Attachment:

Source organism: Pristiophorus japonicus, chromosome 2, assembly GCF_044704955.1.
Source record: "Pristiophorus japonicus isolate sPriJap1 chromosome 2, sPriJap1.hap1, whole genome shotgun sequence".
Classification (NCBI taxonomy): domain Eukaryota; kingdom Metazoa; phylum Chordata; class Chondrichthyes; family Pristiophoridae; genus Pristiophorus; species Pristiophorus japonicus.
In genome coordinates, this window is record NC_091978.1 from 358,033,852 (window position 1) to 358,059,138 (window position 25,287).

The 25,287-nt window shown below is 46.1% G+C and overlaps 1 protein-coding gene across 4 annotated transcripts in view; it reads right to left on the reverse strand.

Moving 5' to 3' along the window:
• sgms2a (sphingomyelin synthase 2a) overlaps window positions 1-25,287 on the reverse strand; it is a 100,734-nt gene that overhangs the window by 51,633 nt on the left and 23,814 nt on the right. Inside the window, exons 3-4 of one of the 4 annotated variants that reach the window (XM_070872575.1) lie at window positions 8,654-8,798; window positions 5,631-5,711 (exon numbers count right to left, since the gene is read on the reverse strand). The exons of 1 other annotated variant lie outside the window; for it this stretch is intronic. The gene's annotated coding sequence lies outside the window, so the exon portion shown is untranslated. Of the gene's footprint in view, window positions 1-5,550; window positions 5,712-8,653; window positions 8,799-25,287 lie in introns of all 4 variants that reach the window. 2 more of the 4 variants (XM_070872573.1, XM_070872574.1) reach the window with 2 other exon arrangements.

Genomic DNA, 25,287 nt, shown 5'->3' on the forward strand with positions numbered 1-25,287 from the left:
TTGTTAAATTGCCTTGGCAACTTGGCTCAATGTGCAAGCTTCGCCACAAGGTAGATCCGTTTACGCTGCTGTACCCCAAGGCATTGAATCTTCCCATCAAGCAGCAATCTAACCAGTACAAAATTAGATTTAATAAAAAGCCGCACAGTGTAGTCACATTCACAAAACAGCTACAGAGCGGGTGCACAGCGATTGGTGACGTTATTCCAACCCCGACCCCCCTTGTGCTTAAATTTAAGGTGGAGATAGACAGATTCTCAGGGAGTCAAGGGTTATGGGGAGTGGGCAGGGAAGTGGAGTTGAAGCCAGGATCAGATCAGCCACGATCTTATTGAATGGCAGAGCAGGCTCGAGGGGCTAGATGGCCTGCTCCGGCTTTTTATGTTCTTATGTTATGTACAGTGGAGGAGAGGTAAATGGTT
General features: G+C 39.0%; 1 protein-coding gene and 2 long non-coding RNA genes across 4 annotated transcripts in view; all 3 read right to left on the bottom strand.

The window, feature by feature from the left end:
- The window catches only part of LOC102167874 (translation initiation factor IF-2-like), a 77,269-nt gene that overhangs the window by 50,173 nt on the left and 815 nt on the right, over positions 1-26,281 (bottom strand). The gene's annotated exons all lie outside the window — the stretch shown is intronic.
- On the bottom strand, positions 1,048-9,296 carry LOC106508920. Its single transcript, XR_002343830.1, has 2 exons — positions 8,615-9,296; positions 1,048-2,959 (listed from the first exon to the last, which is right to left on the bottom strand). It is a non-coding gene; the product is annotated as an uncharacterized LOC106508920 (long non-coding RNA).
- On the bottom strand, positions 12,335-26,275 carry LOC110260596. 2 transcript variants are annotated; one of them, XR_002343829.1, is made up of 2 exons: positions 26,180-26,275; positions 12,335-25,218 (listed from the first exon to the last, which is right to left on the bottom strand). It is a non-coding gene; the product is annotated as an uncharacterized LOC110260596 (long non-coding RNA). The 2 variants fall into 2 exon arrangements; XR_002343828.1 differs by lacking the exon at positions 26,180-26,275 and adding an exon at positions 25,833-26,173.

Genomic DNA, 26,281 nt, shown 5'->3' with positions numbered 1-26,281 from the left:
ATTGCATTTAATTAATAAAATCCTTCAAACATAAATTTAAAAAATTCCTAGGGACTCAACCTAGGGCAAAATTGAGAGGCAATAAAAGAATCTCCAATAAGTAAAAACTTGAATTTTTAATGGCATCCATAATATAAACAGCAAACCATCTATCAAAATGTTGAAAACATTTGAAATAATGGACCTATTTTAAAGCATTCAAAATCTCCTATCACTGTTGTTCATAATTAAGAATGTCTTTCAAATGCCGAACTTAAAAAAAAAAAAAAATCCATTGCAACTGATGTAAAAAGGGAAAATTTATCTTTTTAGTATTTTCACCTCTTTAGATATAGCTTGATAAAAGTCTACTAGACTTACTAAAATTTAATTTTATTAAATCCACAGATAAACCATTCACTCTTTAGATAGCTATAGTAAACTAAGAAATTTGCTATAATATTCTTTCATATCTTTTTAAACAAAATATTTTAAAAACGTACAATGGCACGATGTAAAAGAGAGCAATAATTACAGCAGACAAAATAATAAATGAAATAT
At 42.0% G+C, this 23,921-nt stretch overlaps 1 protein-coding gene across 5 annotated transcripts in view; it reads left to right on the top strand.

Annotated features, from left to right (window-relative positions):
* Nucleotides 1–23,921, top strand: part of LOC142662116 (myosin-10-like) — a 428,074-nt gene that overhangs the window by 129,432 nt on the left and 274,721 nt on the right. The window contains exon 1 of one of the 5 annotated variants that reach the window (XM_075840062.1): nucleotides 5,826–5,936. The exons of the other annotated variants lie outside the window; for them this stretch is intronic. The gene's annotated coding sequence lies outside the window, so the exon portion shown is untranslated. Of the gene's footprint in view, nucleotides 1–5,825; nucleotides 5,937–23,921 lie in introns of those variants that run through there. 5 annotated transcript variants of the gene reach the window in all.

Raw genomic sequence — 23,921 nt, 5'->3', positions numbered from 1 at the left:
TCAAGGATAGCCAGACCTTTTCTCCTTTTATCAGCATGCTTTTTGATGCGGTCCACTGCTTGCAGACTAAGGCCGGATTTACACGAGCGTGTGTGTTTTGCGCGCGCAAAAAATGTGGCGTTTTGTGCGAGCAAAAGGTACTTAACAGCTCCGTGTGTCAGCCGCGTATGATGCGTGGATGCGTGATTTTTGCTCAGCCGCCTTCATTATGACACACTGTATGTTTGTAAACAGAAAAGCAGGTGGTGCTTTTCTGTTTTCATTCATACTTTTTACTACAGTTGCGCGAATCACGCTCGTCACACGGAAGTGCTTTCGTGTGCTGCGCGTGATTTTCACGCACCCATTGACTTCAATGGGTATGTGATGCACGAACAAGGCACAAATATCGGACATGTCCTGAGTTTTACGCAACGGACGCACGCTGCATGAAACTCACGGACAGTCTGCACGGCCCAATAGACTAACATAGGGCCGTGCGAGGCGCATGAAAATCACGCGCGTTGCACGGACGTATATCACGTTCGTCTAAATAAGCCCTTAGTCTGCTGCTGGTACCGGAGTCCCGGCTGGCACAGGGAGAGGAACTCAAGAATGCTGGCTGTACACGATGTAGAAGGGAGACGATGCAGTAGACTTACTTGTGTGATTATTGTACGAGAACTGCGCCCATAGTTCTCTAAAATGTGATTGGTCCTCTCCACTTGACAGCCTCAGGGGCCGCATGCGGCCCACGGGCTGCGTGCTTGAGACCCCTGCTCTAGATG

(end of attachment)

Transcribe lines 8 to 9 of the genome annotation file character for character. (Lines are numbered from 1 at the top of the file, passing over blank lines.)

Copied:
Genomic DNA, 25,287 nt, shown 5'->3' on the forward strand with positions numbered 1-25,287 from the left:
TTGTTAAATTGCCTTGGCAACTTGGCTCAATGTGCAAGCTTCGCCACAAGGTAGATCCGTTTACGCTGCTGTACCCCAAGGCATTGAATCTTCCCATCAAGCAGCAATCTAACCAGTACAAAATTAGATTTAATAAAAAGCCGCACAGTGTAGTCACATTCACAAAACAGCTACAGAGCGGGTGCACAGCGATTGGTGACGTTATTCCAACCCCGACCCCCCTTGTGCTTAAATTTAAGGTGGAGATAGACAGATTCTCAGGGAGTCAAGGGTTATGGGGAGTGGGCAGGGAAGTGGAGTTGAAGCCAGGATCAGATCAGCCACGATCTTATTGAATGGCAGAGCAGGCTCGAGGGGCTAGATGGCCTGCTCCGGCTTTTTATGTTCTTATGTTATGTACAGTGGAGGAGAGGTAAATGGTT